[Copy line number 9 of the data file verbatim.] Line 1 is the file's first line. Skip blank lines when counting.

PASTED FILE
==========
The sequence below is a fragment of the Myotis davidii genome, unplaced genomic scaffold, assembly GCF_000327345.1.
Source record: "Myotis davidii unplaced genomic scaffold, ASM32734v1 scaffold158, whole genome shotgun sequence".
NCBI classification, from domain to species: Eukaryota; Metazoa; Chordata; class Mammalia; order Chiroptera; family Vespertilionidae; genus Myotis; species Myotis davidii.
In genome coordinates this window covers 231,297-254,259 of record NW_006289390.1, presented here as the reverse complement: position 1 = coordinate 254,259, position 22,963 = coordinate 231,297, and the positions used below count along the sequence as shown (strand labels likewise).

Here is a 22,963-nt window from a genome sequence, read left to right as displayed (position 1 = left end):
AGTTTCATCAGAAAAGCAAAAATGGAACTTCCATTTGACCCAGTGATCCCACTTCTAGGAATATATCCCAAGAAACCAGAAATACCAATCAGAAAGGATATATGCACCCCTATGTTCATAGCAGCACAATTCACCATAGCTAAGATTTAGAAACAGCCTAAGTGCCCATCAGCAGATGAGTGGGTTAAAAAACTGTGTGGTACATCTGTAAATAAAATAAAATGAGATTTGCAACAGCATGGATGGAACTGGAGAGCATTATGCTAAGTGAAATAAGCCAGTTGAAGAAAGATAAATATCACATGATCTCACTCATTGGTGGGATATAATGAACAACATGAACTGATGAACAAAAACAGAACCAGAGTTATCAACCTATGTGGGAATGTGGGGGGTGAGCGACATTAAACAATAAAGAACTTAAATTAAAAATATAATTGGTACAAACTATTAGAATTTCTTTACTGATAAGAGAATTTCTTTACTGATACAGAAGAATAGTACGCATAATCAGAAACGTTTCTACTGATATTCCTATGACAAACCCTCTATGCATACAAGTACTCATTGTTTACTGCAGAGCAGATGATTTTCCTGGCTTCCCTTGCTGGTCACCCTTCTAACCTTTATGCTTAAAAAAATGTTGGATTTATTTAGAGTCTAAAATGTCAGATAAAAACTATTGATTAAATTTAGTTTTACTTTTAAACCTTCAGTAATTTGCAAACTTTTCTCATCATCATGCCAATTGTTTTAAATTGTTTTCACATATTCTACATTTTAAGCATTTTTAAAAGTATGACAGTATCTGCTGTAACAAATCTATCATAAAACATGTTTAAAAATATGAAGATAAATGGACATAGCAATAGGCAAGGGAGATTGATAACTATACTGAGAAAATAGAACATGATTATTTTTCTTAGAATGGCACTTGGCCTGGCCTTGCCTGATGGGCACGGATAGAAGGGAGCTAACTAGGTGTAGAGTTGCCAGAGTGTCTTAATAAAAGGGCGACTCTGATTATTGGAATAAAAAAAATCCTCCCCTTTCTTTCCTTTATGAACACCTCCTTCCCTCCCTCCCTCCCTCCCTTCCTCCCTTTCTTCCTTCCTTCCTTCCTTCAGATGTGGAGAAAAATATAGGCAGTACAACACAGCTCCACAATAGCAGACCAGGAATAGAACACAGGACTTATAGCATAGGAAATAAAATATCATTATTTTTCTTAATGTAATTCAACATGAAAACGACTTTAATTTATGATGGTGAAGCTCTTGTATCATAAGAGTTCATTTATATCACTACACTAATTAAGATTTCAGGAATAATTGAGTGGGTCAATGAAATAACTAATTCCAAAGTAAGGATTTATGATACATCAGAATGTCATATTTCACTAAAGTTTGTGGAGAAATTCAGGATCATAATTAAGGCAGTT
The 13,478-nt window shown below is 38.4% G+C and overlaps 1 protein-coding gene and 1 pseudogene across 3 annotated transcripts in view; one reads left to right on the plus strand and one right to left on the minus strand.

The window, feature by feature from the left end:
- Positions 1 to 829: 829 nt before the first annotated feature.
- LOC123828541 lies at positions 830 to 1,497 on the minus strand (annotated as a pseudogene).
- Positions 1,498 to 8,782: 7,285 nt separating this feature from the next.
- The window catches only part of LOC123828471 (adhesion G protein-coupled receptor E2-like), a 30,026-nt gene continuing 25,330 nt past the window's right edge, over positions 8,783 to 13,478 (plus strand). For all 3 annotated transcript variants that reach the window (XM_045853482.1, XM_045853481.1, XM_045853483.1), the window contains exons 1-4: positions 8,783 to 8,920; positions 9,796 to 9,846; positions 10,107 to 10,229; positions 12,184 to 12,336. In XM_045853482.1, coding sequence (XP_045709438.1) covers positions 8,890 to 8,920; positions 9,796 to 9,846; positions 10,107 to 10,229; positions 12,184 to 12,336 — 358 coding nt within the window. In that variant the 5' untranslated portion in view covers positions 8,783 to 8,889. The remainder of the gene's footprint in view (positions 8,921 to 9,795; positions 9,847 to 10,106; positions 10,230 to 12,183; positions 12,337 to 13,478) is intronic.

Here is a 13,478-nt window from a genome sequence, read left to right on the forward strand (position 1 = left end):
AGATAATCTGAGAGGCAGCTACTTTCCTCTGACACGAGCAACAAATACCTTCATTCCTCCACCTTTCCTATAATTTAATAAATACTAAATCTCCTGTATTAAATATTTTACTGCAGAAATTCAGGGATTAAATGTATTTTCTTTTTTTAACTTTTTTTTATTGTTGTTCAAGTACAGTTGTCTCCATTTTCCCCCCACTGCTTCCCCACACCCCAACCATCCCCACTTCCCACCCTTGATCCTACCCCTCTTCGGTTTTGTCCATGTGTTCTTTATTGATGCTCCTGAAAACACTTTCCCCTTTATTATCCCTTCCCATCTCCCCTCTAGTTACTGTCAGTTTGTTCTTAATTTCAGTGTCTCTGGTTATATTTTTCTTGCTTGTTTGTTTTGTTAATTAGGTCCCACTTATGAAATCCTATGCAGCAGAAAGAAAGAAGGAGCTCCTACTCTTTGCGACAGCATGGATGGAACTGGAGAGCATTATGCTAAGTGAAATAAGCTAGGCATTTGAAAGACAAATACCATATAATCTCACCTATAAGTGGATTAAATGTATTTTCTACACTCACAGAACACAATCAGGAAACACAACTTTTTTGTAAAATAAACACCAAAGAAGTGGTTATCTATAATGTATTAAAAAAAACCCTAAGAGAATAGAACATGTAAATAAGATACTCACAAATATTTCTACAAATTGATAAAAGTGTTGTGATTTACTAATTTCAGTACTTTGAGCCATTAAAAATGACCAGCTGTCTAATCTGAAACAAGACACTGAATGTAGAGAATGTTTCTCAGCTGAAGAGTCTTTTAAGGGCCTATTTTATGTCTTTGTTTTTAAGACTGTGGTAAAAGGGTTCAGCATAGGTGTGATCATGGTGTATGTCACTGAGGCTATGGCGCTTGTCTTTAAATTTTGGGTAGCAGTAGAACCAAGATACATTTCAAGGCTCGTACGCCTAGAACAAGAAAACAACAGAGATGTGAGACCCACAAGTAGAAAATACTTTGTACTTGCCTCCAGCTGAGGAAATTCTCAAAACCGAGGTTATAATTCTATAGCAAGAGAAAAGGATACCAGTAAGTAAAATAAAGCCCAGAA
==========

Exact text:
- Positions 1 to 829: 829 nt before the first annotated feature.